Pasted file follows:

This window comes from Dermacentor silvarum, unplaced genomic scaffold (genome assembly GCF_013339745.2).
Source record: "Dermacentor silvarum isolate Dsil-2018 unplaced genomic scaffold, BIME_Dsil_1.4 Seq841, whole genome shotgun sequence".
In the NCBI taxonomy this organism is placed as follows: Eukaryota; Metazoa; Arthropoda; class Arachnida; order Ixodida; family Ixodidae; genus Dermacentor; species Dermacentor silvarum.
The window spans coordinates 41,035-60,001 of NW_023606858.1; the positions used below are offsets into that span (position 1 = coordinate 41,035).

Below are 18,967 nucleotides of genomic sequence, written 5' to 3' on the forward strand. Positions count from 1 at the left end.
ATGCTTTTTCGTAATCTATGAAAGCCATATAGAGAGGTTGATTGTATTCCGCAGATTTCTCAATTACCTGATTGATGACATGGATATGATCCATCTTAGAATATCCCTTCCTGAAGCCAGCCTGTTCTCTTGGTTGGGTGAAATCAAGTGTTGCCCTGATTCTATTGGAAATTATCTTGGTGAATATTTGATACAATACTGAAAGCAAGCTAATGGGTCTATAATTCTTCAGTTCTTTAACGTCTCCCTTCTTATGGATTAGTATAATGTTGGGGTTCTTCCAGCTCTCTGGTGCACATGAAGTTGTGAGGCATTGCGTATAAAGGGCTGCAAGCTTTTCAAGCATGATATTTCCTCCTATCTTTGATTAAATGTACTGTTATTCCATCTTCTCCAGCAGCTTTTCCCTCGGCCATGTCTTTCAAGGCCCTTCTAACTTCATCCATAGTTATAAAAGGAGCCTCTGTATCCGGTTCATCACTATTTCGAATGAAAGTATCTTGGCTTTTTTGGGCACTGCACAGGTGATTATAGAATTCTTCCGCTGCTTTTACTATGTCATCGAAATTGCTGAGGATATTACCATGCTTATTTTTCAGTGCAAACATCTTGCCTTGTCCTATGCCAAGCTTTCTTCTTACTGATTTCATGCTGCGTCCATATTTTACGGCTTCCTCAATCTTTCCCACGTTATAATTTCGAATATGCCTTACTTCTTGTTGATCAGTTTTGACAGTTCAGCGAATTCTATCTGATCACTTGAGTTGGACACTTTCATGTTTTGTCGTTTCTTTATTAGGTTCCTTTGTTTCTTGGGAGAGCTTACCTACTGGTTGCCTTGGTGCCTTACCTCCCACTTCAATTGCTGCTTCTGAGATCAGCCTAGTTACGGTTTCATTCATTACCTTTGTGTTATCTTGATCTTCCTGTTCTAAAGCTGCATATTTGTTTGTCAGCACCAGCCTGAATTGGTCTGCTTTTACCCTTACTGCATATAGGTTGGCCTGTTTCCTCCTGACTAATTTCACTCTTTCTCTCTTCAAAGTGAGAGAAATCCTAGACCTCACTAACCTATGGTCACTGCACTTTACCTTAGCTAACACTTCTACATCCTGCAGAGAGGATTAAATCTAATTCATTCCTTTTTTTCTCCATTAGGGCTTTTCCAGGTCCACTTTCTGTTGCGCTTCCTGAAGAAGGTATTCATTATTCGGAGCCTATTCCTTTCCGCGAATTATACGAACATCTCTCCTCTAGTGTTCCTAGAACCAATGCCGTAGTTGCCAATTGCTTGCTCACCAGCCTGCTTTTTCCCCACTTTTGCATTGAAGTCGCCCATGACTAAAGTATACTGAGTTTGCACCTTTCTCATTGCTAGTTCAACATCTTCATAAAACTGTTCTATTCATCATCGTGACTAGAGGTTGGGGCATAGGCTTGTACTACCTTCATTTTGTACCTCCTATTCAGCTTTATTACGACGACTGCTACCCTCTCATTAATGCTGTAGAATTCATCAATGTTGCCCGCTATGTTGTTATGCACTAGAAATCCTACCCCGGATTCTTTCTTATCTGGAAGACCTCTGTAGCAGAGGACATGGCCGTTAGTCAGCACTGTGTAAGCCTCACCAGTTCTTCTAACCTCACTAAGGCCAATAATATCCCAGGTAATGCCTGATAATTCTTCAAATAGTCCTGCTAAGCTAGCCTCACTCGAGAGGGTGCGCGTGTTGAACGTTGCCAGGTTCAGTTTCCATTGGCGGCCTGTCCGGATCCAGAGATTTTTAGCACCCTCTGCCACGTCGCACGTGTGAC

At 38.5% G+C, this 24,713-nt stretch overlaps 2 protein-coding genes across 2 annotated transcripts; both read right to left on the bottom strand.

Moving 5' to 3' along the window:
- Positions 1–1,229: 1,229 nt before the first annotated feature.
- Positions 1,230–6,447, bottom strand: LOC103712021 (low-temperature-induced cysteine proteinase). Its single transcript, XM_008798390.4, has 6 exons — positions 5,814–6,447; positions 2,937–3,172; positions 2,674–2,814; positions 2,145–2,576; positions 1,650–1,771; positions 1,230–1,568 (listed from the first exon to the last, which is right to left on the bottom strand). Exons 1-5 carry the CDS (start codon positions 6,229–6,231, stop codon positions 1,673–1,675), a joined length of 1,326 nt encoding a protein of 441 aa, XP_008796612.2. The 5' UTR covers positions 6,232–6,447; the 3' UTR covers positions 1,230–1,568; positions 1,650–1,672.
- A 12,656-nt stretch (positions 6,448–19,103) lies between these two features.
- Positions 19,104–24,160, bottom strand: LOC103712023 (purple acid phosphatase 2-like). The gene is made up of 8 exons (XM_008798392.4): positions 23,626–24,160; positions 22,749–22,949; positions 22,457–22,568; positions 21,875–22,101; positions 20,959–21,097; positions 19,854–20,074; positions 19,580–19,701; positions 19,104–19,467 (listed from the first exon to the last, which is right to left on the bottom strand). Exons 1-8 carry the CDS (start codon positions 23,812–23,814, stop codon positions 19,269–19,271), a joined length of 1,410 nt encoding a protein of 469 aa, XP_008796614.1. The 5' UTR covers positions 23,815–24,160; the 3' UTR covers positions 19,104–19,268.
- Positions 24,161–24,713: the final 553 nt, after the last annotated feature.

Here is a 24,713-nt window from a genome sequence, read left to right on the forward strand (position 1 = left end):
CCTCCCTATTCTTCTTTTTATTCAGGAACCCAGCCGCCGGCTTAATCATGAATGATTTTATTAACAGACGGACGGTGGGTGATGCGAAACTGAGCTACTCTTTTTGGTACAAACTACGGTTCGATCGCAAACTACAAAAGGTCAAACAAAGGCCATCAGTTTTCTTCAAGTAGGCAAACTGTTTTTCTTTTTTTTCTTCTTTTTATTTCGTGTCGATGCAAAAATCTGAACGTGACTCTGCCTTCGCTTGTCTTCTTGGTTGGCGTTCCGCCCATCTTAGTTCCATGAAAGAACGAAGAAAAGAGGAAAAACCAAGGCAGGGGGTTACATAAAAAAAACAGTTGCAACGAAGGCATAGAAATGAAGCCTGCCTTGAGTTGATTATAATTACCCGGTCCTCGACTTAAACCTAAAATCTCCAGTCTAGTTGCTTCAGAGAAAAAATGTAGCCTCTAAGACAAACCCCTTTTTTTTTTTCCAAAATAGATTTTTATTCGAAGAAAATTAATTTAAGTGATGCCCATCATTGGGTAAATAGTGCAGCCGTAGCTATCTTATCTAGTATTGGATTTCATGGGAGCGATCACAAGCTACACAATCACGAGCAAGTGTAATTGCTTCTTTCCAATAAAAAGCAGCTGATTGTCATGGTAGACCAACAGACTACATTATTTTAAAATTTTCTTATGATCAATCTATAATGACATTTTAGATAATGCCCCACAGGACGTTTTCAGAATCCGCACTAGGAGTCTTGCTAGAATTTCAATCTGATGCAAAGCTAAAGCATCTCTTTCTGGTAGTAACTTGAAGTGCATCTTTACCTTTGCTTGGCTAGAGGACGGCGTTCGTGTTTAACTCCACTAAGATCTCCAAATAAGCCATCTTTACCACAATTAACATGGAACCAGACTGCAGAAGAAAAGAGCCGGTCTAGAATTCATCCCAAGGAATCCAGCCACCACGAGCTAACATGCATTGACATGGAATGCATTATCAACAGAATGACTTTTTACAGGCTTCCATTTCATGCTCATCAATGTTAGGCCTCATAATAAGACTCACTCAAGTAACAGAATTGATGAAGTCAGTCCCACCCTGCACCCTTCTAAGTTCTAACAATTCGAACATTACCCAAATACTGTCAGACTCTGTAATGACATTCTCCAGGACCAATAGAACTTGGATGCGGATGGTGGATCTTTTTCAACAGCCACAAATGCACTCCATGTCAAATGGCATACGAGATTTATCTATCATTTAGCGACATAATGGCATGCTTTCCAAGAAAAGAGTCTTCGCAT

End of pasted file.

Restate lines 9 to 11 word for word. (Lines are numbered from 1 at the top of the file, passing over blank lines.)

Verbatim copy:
- Positions 1–1,229: 1,229 nt before the first annotated feature.
- Positions 1,230–6,447, bottom strand: LOC103712021 (low-temperature-induced cysteine proteinase). Its single transcript, XM_008798390.4, has 6 exons — positions 5,814–6,447; positions 2,937–3,172; positions 2,674–2,814; positions 2,145–2,576; positions 1,650–1,771; positions 1,230–1,568 (listed from the first exon to the last, which is right to left on the bottom strand). Exons 1-5 carry the CDS (start codon positions 6,229–6,231, stop codon positions 1,673–1,675), a joined length of 1,326 nt encoding a protein of 441 aa, XP_008796612.2. The 5' UTR covers positions 6,232–6,447; the 3' UTR covers positions 1,230–1,568; positions 1,650–1,672.
- A 12,656-nt stretch (positions 6,448–19,103) lies between these two features.